Nathalie Carré: Bound to Secrecy (Borderland in its french translation) is your third book and the first be published in French. You have two previous books: The Land of the Fathers and The Kingdom of Sebah. Could you just briefly introduce yourself to our readers who may discover you?
Vamba Sherif: I was born in northern Liberia, from a family which included members from different parts of West Africa - from Liberia, Sierra Leone, Guinea and Mali. As a result, I grew up speaking languages such as Gbandi, Kissi, some Lomah, and Mende, which is spoken in Sierra Leone. My mother tongue was Mande or Mandingo, variations of which are spoken in Mali, Guinea, Sierra Leone, Ivory Coast, Burkina Faso and Senegal. I grew up surrounded by books and in a tradition of scholarship that went back centuries. I learned Arabic and English at an early age. Moving to Kuwait with my father, who taught at the university, sharpened my awareness of the diversity in the world. I lived in a neighborhood with dozens of nationalities, and attended secondary school with students from The Maldives, India, Malawi, America, Palestine, Jordan, Ghana… It was in Kuwait that I discovered world literature: I read dozens of novels from The Heineman African Writers Series, and fed voraciously on the stories of Chekov, while marveling at the world of Stendhal. I could not believe that a writer could evoke an ancient world as persuasively as Flaubert did in Salambo. I wrote long letters home in Arabic about life in a desert city-state, describing my fascination with life as a migrant in a wealthy country, touching on Arab hospitality and poetry. The first Gulf War forced me out of Kuwait and into The Netherlands where I read law and developed my talent as a writer. More than anywhere else, it was in Europe that I became keenly aware of myself as an outsider, as an exile from a country at war. My search for answers regarding my identity, regarding the civil war in my country, led me to writing my first novel, The land of the fathers, a novel about the founding of Liberia by the freed blacks from America in the nineteenth century.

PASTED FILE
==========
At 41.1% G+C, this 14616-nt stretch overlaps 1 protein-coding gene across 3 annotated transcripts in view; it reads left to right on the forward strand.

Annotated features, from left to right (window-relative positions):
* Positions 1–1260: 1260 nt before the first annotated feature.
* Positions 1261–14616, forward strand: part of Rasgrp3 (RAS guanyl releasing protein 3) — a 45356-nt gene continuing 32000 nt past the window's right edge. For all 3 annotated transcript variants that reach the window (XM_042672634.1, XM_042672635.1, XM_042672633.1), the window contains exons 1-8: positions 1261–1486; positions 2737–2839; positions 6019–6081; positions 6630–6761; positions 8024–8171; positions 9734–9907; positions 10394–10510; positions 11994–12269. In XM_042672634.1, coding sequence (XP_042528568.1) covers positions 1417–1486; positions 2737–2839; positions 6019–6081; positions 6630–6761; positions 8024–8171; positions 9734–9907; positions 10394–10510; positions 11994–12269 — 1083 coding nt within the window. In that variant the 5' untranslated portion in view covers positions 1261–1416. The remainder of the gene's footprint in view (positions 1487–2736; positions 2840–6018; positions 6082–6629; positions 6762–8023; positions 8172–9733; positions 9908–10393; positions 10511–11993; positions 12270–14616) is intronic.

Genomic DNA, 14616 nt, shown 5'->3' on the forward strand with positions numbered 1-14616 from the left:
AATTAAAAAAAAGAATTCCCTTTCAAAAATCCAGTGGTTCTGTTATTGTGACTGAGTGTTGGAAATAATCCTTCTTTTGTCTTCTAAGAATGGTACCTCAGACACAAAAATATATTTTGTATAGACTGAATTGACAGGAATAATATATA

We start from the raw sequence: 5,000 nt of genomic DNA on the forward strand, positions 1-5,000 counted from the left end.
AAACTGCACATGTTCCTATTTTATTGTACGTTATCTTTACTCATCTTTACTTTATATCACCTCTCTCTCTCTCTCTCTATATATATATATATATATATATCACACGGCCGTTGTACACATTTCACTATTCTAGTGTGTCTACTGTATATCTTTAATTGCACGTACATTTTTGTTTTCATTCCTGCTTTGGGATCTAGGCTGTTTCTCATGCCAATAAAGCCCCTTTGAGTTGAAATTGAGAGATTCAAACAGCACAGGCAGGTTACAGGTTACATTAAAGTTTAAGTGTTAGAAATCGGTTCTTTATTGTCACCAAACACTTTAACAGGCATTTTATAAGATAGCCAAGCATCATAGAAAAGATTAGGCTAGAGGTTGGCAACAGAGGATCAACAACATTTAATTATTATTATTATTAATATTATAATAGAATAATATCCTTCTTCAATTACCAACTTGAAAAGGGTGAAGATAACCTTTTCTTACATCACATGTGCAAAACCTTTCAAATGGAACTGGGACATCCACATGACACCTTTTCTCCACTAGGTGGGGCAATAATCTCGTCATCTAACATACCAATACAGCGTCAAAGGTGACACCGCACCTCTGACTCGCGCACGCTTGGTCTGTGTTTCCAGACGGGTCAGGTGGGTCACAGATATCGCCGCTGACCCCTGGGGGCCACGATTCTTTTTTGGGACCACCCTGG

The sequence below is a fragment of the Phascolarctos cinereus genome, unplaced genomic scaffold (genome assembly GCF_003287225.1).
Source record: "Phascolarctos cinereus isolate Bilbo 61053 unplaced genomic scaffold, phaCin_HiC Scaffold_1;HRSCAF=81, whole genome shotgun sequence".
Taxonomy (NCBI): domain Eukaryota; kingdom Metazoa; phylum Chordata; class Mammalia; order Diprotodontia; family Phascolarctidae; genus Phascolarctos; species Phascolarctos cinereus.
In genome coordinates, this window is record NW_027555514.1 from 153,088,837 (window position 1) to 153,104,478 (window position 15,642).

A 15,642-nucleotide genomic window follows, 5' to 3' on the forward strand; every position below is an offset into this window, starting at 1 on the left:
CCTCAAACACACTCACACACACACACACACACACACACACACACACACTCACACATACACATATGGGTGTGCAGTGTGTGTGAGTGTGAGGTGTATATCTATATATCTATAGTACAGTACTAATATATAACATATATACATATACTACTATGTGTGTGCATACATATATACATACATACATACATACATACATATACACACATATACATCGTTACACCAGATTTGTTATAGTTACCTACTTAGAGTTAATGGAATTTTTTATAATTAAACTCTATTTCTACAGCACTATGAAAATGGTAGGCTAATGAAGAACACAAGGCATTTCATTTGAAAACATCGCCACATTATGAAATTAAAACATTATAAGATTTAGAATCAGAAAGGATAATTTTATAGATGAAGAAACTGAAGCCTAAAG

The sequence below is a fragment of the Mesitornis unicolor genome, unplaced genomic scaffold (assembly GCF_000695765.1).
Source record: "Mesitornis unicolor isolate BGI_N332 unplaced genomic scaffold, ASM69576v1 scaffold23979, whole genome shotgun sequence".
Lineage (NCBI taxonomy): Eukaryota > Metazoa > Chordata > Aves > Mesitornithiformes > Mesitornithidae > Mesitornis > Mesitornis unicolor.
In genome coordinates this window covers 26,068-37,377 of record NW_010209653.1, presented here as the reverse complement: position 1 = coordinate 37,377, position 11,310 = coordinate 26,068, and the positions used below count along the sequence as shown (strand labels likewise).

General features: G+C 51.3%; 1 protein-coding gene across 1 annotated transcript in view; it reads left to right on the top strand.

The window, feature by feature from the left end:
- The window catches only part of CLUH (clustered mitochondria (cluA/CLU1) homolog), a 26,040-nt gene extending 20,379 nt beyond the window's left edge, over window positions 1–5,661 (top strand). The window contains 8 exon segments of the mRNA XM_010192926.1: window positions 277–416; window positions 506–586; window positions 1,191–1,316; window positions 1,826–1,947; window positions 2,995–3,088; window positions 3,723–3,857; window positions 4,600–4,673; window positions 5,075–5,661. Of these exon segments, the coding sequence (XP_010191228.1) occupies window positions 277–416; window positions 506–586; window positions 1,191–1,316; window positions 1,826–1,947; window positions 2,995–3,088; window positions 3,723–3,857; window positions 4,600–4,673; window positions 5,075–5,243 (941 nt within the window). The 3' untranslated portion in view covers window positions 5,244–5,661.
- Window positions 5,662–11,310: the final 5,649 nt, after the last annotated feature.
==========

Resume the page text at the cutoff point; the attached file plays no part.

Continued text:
NC: I found your first chapter very impressive and quite cinematographic in its own way. In fact, the whole novel is loaded with an incredible atmosphere. What were your influences while writing (some books, movies, polar, landscapes, Liberia…)?